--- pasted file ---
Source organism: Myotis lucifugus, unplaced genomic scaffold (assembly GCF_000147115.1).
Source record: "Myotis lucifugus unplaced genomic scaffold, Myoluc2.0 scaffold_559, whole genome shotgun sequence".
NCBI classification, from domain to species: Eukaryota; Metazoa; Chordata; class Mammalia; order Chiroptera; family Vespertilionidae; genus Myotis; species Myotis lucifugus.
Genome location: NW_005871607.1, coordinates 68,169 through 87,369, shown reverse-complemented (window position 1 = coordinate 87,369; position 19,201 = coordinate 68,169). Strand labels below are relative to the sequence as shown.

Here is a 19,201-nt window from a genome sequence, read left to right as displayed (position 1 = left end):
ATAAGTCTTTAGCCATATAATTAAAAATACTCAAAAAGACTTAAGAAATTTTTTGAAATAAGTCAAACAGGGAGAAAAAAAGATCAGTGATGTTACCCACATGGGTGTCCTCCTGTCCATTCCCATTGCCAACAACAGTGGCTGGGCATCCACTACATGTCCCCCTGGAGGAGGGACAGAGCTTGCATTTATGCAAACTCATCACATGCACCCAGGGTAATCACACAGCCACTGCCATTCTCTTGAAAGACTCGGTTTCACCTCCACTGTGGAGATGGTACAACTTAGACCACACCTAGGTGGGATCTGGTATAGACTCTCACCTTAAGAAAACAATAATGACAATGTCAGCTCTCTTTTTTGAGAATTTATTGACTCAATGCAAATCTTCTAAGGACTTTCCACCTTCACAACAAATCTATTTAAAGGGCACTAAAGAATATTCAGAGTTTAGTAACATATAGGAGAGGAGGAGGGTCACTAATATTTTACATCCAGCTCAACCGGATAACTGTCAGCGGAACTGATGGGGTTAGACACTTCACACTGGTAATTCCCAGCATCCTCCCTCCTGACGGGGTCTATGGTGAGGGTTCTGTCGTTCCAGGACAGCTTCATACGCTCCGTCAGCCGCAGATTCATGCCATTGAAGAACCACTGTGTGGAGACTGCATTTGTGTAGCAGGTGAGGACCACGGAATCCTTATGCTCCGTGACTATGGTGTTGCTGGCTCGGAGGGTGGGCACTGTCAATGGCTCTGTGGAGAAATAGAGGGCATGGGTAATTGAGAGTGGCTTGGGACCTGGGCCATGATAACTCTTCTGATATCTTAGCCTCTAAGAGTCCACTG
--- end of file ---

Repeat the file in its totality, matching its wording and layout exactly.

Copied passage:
Source organism: Myotis lucifugus, unplaced genomic scaffold (assembly GCF_000147115.1).
Source record: "Myotis lucifugus unplaced genomic scaffold, Myoluc2.0 scaffold_559, whole genome shotgun sequence".
NCBI classification, from domain to species: Eukaryota; Metazoa; Chordata; class Mammalia; order Chiroptera; family Vespertilionidae; genus Myotis; species Myotis lucifugus.
Genome location: NW_005871607.1, coordinates 68,169 through 87,369, shown reverse-complemented (window position 1 = coordinate 87,369; position 19,201 = coordinate 68,169). Strand labels below are relative to the sequence as shown.

Here is a 19,201-nt window from a genome sequence, read left to right as displayed (position 1 = left end):
ATAAGTCTTTAGCCATATAATTAAAAATACTCAAAAAGACTTAAGAAATTTTTTGAAATAAGTCAAACAGGGAGAAAAAAAGATCAGTGATGTTACCCACATGGGTGTCCTCCTGTCCATTCCCATTGCCAACAACAGTGGCTGGGCATCCACTACATGTCCCCCTGGAGGAGGGACAGAGCTTGCATTTATGCAAACTCATCACATGCACCCAGGGTAATCACACAGCCACTGCCATTCTCTTGAAAGACTCGGTTTCACCTCCACTGTGGAGATGGTACAACTTAGACCACACCTAGGTGGGATCTGGTATAGACTCTCACCTTAAGAAAACAATAATGACAATGTCAGCTCTCTTTTTTGAGAATTTATTGACTCAATGCAAATCTTCTAAGGACTTTCCACCTTCACAACAAATCTATTTAAAGGGCACTAAAGAATATTCAGAGTTTAGTAACATATAGGAGAGGAGGAGGGTCACTAATATTTTACATCCAGCTCAACCGGATAACTGTCAGCGGAACTGATGGGGTTAGACACTTCACACTGGTAATTCCCAGCATCCTCCCTCCTGACGGGGTCTATGGTGAGGGTTCTGTCGTTCCAGGACAGCTTCATACGCTCCGTCAGCCGCAGATTCATGCCATTGAAGAACCACTGTGTGGAGACTGCATTTGTGTAGCAGGTGAGGACCACGGAATCCTTATGCTCCGTGACTATGGTGTTGCTGGCTCGGAGGGTGGGCACTGTCAATGGCTCTGTGGAGAAATAGAGGGCATGGGTAATTGAGAGTGGCTTGGGACCTGGGCCATGATAACTCTTCTGATATCTTAGCCTCTAAGAGTCCACTG